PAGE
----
E-passport printing halted amid sea row

The Department of Foreign Affairs has stopped the production of the newly designed electronic passport (e-passport) with the illustration of the Philippine map due to political sensitivity of the issues with China on the disputed West Philippine Sea.

Foreign Affairs spokesperson Charles Jose said that the interagency meeting that evaluated and approved the passport design decided to remove the map because it did not accurately reflect the extent of the Philippine territory as defined in the Constitution.

Jose said the DFA has not yet issued the new passport under the new e-passport system.

In a text message, Jose said that those existing Philippine passports will remain valid until their date of expiry.

The newly designed Philippine passports were supposed to be issued next month but were canceled after the interagency decided to remove the Philippine map inserted on the right face of the Philippine eagle.

The new e-passport features the lyrics of the national anthem and illustrations of tourist spots like the Banaue rice terraces, Jose Rizal statue, and the Philippine eagle on its pages. The DFA has earlier said that they had to remove the map because it is politically sensitive.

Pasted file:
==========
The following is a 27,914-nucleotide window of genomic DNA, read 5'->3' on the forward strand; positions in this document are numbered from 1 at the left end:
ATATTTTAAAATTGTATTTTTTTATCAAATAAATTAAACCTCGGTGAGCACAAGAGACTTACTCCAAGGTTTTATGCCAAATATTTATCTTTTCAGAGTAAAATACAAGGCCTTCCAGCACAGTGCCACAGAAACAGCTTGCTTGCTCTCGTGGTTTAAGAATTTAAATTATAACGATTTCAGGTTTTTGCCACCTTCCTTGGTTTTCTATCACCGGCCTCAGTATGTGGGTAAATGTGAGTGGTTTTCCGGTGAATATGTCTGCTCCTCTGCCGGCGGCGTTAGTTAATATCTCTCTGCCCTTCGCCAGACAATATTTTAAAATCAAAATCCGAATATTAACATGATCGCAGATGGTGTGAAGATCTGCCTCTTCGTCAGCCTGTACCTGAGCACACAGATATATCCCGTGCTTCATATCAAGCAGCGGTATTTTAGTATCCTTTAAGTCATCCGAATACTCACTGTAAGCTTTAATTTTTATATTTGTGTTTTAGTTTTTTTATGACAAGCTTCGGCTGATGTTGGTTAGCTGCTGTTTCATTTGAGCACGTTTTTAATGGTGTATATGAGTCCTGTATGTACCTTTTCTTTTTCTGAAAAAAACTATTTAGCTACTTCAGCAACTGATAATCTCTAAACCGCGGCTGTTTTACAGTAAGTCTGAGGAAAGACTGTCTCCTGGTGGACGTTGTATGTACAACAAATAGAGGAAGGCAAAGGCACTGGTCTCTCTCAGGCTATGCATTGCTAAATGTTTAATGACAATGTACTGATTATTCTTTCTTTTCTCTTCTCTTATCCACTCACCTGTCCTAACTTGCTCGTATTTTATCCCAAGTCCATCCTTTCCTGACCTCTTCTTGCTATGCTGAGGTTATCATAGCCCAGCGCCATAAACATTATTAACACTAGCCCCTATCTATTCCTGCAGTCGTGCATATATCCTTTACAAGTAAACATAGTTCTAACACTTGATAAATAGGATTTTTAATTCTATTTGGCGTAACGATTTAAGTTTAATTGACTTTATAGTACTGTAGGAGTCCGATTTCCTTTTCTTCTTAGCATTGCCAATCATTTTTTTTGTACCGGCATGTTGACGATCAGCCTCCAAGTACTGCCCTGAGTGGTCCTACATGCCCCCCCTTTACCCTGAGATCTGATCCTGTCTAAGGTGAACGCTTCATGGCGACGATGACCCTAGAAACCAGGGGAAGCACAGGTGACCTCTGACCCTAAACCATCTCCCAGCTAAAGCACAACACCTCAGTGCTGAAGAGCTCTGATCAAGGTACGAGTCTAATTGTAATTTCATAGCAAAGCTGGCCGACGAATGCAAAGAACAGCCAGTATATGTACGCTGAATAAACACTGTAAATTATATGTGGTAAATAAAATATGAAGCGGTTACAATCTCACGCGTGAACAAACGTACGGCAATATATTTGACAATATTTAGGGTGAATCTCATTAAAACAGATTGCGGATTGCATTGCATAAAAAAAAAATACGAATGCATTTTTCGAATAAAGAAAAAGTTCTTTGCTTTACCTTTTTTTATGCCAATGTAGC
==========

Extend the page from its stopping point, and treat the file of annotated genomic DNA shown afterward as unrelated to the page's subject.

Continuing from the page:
The new security features such as the Intaglio secure printing technology are in line with the standards of the International Civil Aviation Technology of the United Nations.

The Philippines filed a legal challenge to China's claim before an arbitration court in The Hague, Netherlands to try to declare Beijing's assertion as illegal. A final ruling is expected to be release May this year.

China stakes a claim on practically the entire South China Sea, citing ancient maps and historical records to back its claim, an assertion which Philippine officials say does not hold water under modern-day international laws.

The DFA said that China has rapidly transformed formerly submerged rock features in the waters into artificial islands, a move that has triggered serious concerns among nations, including the United States and Japan.

The resource-rich waters is home to a chain of more than 100 islands, shoals, reefs and coral outcrops and straddles one of the world's most vital sea lanes.

Apart from the Philippines and China, other countries such as Vietnam, Malaysia, Brunei and Taiwan have overlapping claims over the vast WPSea.

Source: The Standard

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